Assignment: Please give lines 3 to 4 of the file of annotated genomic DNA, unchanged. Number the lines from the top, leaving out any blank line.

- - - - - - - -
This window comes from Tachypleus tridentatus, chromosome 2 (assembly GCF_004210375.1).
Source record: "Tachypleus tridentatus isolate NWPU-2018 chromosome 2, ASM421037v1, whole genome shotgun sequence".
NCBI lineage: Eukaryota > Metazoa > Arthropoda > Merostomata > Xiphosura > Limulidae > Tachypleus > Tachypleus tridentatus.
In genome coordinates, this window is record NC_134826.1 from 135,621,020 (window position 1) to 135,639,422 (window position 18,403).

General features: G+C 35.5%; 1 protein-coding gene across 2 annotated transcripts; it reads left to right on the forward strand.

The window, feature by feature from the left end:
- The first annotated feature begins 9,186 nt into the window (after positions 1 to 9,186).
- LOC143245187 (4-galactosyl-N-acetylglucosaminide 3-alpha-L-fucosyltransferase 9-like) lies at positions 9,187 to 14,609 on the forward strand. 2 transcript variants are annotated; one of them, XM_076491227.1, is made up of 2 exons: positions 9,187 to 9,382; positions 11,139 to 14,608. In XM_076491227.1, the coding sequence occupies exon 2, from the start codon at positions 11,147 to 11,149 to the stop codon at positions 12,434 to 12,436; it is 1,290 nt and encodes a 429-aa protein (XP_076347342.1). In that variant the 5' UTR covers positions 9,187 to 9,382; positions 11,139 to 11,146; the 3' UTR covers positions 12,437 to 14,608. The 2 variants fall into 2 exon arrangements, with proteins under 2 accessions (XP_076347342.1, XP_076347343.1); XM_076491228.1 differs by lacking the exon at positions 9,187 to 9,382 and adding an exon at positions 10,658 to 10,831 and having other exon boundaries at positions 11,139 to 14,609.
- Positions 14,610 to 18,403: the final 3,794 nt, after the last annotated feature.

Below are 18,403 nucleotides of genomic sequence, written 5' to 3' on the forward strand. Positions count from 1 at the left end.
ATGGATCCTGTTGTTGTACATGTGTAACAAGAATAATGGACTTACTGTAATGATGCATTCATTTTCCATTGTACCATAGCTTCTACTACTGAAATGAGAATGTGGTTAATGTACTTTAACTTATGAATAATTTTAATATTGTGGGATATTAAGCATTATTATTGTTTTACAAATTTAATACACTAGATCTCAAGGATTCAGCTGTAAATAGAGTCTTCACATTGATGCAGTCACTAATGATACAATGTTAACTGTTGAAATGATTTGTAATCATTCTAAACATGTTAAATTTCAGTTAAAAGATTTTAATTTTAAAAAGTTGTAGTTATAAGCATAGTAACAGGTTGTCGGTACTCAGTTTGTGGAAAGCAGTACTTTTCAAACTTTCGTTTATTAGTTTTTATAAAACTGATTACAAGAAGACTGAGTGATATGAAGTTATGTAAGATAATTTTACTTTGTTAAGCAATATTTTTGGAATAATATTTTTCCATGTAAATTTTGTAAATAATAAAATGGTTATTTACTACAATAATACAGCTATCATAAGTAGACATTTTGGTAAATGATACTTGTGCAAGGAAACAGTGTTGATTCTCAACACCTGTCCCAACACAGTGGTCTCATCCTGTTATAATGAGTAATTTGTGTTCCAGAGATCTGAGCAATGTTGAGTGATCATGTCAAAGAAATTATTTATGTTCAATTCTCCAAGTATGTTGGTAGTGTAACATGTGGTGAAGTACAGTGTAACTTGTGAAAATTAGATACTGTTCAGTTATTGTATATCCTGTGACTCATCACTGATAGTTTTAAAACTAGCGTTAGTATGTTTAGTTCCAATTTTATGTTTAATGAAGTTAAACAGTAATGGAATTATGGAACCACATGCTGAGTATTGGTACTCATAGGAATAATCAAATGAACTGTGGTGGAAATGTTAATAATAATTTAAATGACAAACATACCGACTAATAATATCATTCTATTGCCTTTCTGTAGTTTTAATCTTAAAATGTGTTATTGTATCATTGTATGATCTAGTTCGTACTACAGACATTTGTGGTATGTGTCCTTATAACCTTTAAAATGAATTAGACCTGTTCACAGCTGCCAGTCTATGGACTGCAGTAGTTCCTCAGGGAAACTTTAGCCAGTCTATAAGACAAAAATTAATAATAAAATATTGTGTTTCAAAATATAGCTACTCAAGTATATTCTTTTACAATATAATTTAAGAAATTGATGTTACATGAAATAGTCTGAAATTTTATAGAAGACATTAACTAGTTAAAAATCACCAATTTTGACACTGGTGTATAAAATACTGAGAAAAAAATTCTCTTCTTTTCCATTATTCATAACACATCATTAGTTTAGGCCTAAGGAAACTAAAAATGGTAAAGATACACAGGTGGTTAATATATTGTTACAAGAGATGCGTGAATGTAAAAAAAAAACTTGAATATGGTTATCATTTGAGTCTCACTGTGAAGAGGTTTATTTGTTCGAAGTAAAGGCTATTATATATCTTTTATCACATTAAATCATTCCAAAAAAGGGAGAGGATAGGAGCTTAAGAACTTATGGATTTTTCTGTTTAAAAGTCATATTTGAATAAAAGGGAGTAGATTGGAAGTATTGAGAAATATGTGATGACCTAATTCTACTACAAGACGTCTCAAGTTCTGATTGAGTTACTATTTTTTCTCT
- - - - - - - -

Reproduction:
NCBI lineage: Eukaryota > Metazoa > Arthropoda > Merostomata > Xiphosura > Limulidae > Tachypleus > Tachypleus tridentatus.
In genome coordinates, this window is record NC_134826.1 from 135,621,020 (window position 1) to 135,639,422 (window position 18,403).